Awareness. The number one driver of brand growth. If people don’t know about your brand, they will not buy it. Sounds a bit obvious? Perhaps, but what should brands be doing to purposefully drive awareness?
Creating a successful brand begins with research – what resonates with consumers and where to pitch the brand when it comes to price and place. All these efforts are however in vain if there is no focus on creating awareness of the brand.
How do we create such awareness? Other than an initial introduction, the brand must be recognisable, memorable and trustworthy. In the wine business it brings us to the balance between having a distinctive label or brand, that simultaneously also gives assurance of quality and consistency. After walking through the world of wine represented at Prowein earlier this week, I again realised the enormity of this challenge.
There are the classic labels – elegant, understated and clean. I like them, but will I necessarily remember them if they are not already famous?
Then there are the bolder brands with modern labels – bright colours, strong graphics, memorable names and stories. As an example and without knowing the wine or the story – both which might be brilliant if I look at reviews – but just based on its name, The Hairy Arm wine label is one I might not forget, but one I also might not buy without some trusted recommendation.
Finding the balance between being distinctive and re-assuring is a challenge.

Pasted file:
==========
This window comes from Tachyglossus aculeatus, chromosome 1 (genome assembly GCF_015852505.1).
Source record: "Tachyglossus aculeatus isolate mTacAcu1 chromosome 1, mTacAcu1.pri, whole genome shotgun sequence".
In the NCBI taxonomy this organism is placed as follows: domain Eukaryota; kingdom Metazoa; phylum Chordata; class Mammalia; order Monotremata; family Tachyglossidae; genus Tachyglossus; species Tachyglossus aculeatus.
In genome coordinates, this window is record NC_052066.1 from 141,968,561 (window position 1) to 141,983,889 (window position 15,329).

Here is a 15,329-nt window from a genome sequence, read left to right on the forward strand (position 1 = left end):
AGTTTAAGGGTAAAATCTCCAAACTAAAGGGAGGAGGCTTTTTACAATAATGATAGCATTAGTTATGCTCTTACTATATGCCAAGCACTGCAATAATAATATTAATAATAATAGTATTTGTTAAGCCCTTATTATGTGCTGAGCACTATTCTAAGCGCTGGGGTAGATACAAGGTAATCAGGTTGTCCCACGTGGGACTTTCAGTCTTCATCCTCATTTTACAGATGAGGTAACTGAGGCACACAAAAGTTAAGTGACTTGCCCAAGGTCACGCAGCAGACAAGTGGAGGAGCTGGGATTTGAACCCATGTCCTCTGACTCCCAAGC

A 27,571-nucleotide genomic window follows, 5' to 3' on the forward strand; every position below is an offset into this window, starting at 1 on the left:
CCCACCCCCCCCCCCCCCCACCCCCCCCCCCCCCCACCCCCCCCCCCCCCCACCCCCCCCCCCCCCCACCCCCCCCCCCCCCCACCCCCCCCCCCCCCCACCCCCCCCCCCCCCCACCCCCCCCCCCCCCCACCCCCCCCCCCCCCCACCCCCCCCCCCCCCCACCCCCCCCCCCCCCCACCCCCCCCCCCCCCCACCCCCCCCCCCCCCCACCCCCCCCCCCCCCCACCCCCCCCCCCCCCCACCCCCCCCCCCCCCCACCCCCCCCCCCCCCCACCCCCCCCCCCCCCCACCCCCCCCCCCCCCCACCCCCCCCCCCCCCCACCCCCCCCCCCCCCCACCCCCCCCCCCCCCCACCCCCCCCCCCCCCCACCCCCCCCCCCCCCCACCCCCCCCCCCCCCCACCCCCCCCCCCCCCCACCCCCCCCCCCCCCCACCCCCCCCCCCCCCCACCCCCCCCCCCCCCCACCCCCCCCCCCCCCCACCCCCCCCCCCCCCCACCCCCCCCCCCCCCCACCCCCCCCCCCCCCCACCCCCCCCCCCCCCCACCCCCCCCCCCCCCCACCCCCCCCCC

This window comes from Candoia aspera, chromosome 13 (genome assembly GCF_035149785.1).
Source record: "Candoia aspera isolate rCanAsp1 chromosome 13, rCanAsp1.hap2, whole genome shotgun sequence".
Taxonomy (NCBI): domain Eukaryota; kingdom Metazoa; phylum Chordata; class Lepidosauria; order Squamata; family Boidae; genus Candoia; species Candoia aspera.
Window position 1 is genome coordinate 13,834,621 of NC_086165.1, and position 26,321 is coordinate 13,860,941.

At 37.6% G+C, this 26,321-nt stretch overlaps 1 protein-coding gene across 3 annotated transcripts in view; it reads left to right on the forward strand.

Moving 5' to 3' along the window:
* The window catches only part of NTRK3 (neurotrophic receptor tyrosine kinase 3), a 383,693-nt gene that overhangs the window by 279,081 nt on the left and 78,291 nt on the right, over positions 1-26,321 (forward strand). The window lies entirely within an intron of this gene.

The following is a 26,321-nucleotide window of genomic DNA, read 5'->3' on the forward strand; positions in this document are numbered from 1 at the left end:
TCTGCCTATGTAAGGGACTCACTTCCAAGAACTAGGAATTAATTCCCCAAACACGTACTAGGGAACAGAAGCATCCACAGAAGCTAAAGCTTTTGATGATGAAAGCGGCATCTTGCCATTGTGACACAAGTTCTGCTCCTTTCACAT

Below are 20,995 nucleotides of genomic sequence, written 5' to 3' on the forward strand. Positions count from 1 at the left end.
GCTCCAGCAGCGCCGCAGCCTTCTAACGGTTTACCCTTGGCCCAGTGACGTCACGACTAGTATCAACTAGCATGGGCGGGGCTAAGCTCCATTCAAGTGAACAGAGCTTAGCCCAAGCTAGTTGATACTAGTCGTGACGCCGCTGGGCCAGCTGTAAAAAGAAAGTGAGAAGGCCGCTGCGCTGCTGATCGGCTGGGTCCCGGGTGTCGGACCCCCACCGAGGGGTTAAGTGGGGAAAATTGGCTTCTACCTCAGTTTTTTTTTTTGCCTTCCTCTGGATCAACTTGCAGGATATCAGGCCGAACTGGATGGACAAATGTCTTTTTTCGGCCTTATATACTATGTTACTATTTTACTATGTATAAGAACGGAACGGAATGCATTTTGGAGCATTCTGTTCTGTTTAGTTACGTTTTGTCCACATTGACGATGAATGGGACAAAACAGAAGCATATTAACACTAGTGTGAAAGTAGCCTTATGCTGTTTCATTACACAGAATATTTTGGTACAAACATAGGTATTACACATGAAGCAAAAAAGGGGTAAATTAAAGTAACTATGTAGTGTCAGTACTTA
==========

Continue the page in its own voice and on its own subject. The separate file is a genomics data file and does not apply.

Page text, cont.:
To really ensure brand awareness, the brand also has to be enthusiastic – let’s say obsessive – about one strong message. Yes, different brand associations are wonderful, but the one key message should be communicated in a way that is clear and continuous until it is synonymous with the brand.
Then of course in today’s world there is no getting away from a brand’s responsibilities – ethical, social and environmental. Accountability needs to be part of a brand’s philosophy. While it is a great to be accountable just because of the principle, using your efforts in marketing and introducing them to consumers definitely supports awareness – and that is an all-important connection or affinity that is not always easy to achieve.
Having people know your brand and love your brand is a wonderful achievement. To make business sense, however, one has to sell and that can only happen if your brand is available. This brings me to distribution – an area of the wine business I feel very strongly about. Not only is it such a crucial element of your success, it is also an ever-evolving environment. (Read more about the new face of distribution.) Traditional purchase patterns have changed to include online, now it is about finding a balance between retail experience and online shopping, the challenge of online security, data protection and managing expectations when it comes to availability, delivery times, etc. (Read more about the unique combination of experience and online shopping)
The industry has never been as competitive but making use of research and targeting as well as keeping up with trends and technology give us plenty of opportunity to succeed at creating brand awareness.